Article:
Antherius Talks About “Distant Christmas”

Today, we are speaking with Antherius. Can you give us a little background information about yourself? How did you get into music? 

I’ve always been fond of music, all kinds but mostly Pop.  When I was in grade school my parents bought me a Hammond Organ, and I banged away on that (and the occasional piano outside of home), playing mostly by ear.  In my adult life I learned how to break composite things including machines, circuits, software applications, etc. into their fundamental (more simpler) parts, and decomposing music is no different (e.g. discern out the unique instruments and notes in a recording).  I could hear that arrangements were really nothing more than a clever collection of notes and sounds that complimented each other when played together, and I told myself “I think I can compose and arrange musical works” —  then started applying baby-step efforts to achieve that.  For me, it took latter-day technologies including inexpensive synthesizers and sophisticated sequencing software to enable my creative goal.

You have just released a seasonal album Distant Christmas; what was the writing/creative and recording process for the album like? 

Well, it is certainly challenging to work on Christmas music outside of the holiday season (especially during the Houston’s hot summer months), so this project took me several years to complete.  The process of building a recording is cumulative, that is you start with simple passages, and add instruments (it’s somewhat analogous to creating a great dinner in the kitchen, LOL) – and at key point in this multi-track process, the “magic” occurs when everything seemingly blends itself into a smoother and more sophisticated recording, almost attaining a life of its own.  The efforts to reach this final mix is the long pole in the process – after that the refinement and final mastering steps in the recording are more procedural and iterative (engineering creative as opposed to composition/arrangement creative).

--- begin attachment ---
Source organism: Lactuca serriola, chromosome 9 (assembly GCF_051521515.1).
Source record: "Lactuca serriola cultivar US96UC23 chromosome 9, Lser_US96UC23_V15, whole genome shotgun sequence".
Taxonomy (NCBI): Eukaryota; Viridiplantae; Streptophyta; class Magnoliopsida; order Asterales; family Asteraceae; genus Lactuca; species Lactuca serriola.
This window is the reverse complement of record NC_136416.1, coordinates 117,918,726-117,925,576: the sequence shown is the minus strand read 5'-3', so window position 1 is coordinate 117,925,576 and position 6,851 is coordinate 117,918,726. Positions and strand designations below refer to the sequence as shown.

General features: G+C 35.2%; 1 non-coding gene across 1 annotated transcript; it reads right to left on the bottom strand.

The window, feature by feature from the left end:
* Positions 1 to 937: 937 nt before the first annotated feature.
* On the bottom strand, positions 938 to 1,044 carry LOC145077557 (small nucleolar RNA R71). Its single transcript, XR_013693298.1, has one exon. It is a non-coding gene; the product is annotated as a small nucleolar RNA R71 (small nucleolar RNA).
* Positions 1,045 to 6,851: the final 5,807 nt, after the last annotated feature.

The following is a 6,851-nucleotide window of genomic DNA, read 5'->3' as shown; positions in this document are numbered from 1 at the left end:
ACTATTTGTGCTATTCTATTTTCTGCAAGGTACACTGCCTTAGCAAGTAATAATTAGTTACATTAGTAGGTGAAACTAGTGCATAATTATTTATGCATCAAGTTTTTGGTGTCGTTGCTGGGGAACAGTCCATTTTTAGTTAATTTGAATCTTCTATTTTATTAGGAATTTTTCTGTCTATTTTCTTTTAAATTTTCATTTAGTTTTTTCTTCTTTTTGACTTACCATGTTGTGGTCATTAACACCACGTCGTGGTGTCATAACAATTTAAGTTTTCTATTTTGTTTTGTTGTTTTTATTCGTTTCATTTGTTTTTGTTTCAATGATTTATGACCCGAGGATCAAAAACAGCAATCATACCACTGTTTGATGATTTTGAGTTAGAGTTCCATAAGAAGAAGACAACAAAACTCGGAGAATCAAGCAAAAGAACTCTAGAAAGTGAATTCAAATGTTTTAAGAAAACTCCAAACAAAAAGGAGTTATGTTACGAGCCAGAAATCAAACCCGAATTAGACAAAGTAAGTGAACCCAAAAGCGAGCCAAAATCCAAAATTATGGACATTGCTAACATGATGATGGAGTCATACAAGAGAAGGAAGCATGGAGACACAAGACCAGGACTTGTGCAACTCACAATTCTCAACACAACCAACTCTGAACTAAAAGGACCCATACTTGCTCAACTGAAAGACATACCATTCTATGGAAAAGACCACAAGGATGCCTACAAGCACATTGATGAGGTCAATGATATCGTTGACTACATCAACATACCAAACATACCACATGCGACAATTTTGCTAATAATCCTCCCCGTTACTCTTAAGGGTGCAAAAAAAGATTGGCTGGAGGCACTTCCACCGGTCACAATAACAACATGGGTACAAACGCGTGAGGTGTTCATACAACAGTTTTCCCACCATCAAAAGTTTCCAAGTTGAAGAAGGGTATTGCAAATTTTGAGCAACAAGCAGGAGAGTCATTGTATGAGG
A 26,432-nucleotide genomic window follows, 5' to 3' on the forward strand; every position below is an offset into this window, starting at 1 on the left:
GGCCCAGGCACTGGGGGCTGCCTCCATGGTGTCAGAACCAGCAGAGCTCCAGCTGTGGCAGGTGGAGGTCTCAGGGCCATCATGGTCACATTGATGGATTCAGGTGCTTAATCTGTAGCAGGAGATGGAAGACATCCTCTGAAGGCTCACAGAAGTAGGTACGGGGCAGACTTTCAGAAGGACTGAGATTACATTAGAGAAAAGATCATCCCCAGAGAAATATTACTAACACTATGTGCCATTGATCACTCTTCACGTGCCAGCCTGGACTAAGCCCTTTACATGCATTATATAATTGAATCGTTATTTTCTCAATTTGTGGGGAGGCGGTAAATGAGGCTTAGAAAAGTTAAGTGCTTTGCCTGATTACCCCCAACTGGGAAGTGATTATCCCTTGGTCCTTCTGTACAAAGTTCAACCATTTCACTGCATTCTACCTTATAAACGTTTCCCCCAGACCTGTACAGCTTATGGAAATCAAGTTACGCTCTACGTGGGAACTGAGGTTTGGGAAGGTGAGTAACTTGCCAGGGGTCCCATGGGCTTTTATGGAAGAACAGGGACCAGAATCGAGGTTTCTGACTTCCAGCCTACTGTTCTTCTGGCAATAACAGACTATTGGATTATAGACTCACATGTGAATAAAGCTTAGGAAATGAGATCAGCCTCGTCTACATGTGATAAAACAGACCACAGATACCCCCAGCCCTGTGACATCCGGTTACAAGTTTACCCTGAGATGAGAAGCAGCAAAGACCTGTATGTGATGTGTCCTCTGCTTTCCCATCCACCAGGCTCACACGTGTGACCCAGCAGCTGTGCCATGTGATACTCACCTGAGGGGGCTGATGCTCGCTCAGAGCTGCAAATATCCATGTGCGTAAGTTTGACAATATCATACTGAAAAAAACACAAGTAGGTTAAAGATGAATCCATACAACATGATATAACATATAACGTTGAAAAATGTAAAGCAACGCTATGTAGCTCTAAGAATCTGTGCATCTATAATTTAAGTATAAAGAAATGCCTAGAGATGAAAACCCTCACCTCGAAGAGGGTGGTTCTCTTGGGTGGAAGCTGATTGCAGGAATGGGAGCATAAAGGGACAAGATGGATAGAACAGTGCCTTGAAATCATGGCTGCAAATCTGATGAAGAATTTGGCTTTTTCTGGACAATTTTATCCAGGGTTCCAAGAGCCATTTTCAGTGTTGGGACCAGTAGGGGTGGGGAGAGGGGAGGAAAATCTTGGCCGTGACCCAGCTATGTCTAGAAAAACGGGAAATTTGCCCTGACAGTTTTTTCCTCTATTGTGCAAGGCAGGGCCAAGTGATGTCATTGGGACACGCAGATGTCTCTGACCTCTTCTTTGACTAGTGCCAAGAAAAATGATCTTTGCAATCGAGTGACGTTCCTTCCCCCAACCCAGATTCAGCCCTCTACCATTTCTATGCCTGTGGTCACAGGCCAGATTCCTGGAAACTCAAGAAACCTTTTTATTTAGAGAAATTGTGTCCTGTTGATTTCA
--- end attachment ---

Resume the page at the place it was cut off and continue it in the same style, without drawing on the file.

The album art is fascinating; what significance does the hand/design hold for you?  How does Distant Christmas differ from your previous music? What sort of things are a hold-over from earlier recordings? 

The image on the cover is a photo I took of the belfry of the Methodist Church I’ve belonged to for many years in Houston.  A little image manipulation to layer some motion effects (to accentuate the bell itself), along with the stars and sparkles provided by another designer that helped me along created that image.  Insofar as my prior work, the compositions of those early albums were original works, where all but one track in the Distant Christmas album are cover songs, mostly traditionals.  The title track of the album (also called “Distant Christmas”) is an original composition.  The arrangements and instrumentation are similar to my other songs, namely a mix of string sections, modern bass guitars, ambient textures and New Age sound effects.  The album has three upbeat tracks that have percussion instruments added.

How supportive is the Houston music scene in furthering your career (e.g. radio stations, magazine, venues)? 

I’m just a studio/recording artist, not performing live or working with any bands at the moment.  I feel somewhat removed from the general music scene of the city, which is something I need to spend more time with.  I have a few friends in aspects of the music industry, some performers, some mixing engineers, and I have routine meet ups with them to audition tracks and brainstorm ideas for all of the moving parts.